Through my experience, and learning from others, I’ve identified three key challenges that face all new business owners, large or small.
Determine your positioning
All businesses, large or small, have to have a position. Your position is who you target, the category you fall into, and the main benefits of your product or service. It’s what makes people choose you over your competitors, and will impact everything you do from a marketing perspective.
Whatever it is, this will be what sets your business apart from others. The position you choose will determine your advertising campaigns – where you advertise, who to, and what the messaging will be etc.
Decide where to focus your marketing and advertising efforts
When it comes to advertising options there are so many, it can be overwhelming. From online to offline, print to digital, radio to TV, desktop to mobile, static to video…which is right for your business? While I can’t answer that for you, what I can do is tell you what I’ve seen from my experience.
The majority of small businesses have an advertising mix that is constantly evolving, based on testing, new technologies, and trends. Not all advertising channels work for every business, or provide the return on investment to be worth the expense. Whereas a national retailer can justify the cost of a TV campaign, that won’t be feasible for a small business with a much more limited budget. Their advertising will be solely local – radio, billboards, online advertising, and mobile.
Consumer behaviour has changed dramatically over the last decade, and it’s important to pay attention to where your customers are spending their time. The answer is probably “on their phone”, and if you aren’t there with them, you’re missing out on reaching new customers who wouldn’t otherwise have heard of you. It’s important to ensure your marketing plan is constantly evolving with your customers.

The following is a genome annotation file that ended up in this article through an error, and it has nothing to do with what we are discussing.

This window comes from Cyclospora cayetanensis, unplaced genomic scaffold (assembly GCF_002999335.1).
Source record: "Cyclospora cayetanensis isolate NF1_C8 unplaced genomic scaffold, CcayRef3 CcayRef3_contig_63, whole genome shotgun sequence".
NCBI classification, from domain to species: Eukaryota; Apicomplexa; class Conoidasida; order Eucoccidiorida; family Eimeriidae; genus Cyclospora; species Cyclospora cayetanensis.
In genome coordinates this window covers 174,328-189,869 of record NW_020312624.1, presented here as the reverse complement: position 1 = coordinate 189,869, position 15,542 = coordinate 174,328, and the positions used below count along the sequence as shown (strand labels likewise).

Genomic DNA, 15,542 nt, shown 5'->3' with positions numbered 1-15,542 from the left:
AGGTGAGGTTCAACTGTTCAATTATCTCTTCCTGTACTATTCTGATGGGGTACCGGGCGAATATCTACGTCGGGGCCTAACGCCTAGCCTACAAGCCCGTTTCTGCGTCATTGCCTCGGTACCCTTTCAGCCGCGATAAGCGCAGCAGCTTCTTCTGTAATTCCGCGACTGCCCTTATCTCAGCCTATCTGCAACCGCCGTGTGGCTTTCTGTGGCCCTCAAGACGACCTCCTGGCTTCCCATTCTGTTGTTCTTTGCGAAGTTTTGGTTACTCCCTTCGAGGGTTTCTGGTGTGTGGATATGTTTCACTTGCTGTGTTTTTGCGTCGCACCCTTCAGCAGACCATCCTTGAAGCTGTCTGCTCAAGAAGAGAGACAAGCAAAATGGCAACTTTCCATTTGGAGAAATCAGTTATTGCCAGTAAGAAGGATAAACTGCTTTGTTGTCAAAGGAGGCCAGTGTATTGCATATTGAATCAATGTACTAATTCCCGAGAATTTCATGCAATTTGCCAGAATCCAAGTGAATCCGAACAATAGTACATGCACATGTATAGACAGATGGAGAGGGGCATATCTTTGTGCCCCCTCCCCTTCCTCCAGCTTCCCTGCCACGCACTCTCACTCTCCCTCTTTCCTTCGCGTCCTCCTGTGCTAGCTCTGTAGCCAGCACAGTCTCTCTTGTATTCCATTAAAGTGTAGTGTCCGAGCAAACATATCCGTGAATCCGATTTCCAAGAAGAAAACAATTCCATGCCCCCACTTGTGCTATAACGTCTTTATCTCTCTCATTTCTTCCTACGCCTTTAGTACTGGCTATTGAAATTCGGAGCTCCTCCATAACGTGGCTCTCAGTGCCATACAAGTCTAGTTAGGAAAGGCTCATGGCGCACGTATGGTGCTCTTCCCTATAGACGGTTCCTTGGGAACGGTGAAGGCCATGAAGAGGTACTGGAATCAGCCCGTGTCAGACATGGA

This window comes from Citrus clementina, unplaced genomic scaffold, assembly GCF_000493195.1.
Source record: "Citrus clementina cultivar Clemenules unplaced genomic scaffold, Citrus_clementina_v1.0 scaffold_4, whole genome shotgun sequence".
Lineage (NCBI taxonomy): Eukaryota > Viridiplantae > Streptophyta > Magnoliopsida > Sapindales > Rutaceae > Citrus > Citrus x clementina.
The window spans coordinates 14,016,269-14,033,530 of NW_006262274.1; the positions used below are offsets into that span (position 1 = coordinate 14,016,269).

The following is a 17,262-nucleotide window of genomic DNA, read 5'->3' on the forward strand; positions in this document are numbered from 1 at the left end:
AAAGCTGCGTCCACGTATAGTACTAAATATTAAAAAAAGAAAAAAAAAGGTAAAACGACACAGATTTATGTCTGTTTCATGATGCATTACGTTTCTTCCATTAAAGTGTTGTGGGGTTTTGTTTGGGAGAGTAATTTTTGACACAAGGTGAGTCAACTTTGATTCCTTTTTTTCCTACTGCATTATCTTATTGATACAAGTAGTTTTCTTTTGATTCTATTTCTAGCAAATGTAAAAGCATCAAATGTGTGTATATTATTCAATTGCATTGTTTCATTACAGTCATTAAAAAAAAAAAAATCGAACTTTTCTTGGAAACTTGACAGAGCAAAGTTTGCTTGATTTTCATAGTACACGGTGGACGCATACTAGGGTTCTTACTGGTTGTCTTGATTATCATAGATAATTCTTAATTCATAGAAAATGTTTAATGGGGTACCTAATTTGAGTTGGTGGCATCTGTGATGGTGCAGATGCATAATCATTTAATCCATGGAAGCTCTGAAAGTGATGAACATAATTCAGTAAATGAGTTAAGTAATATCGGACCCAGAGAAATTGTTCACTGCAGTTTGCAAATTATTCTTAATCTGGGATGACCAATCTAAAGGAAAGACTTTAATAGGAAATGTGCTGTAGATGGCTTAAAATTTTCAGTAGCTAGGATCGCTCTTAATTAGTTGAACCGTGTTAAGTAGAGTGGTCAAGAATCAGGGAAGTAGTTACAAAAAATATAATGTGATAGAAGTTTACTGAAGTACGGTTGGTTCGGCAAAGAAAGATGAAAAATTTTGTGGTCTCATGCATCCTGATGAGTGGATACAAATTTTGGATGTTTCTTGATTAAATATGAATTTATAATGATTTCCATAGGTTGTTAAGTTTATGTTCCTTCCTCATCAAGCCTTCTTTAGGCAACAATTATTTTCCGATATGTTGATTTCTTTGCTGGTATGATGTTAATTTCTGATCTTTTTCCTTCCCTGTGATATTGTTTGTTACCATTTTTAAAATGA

Keep your customers coming back for more
Positioning and advertising are great if they work to bring in new customers. However, it’s down to you to keep them coming back for more by delivering what you promised, and meeting customer expectations. If you’ve positioned and advertised yourself as a high-end nail salon, you’ll probably get customers through the door who are expecting that experience. When you only provide a mediocre experience and don’t live up to your promises, those customers a) won’t come back, and b) might tell their friends (and worse, their social media network) how bad the experience was, compared to their expectations (which you controlled).
Unless you sell online, your customer base is limited by the size of your community and how well you promote your business to visitors to the area. Success is aligned with being able to engage local customers and encourage repeat visits.
At the end of the day, how you choose to position yourself, advertise your business, and keep your customers coming back for more is going to be unique to your situation. It will, however, be constantly changing. Nothing stands still, and with every new generation comes an entirely new way of doing things. Don’t be afraid to test something new. You never know, it could be the missing piece in your marketing puzzle.